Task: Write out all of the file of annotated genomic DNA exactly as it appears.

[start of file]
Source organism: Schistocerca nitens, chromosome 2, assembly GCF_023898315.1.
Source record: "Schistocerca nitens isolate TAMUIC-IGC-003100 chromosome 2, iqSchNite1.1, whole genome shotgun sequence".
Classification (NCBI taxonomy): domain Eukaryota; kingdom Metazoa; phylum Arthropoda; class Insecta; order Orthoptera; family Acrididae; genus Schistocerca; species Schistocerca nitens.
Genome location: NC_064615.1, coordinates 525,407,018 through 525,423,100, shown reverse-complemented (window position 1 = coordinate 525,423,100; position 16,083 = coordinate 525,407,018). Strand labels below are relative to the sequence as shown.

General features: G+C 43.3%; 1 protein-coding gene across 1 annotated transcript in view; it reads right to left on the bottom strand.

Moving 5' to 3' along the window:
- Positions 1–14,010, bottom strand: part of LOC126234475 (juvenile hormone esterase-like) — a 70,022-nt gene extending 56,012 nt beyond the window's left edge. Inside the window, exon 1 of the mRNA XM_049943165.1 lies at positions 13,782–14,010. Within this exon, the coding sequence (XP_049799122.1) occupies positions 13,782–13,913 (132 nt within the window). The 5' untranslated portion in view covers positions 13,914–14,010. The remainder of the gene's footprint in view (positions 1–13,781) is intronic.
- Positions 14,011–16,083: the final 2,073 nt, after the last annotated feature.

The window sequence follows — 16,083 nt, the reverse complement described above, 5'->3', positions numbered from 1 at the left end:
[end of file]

Source organism: Schistocerca nitens, chromosome 2, assembly GCF_023898315.1.
Source record: "Schistocerca nitens isolate TAMUIC-IGC-003100 chromosome 2, iqSchNite1.1, whole genome shotgun sequence".
Classification (NCBI taxonomy): domain Eukaryota; kingdom Metazoa; phylum Arthropoda; class Insecta; order Orthoptera; family Acrididae; genus Schistocerca; species Schistocerca nitens.
Genome location: NC_064615.1, coordinates 525,407,018 through 525,423,100, shown reverse-complemented (window position 1 = coordinate 525,423,100; position 16,083 = coordinate 525,407,018). Strand labels below are relative to the sequence as shown.

General features: G+C 43.3%; 1 protein-coding gene across 1 annotated transcript in view; it reads right to left on the bottom strand.

Moving 5' to 3' along the window:
- Positions 1–14,010, bottom strand: part of LOC126234475 (juvenile hormone esterase-like) — a 70,022-nt gene extending 56,012 nt beyond the window's left edge. Inside the window, exon 1 of the mRNA XM_049943165.1 lies at positions 13,782–14,010. Within this exon, the coding sequence (XP_049799122.1) occupies positions 13,782–13,913 (132 nt within the window). The 5' untranslated portion in view covers positions 13,914–14,010. The remainder of the gene's footprint in view (positions 1–13,781) is intronic.
- Positions 14,011–16,083: the final 2,073 nt, after the last annotated feature.

The window sequence follows — 16,083 nt, the reverse complement described above, 5'->3', positions numbered from 1 at the left end: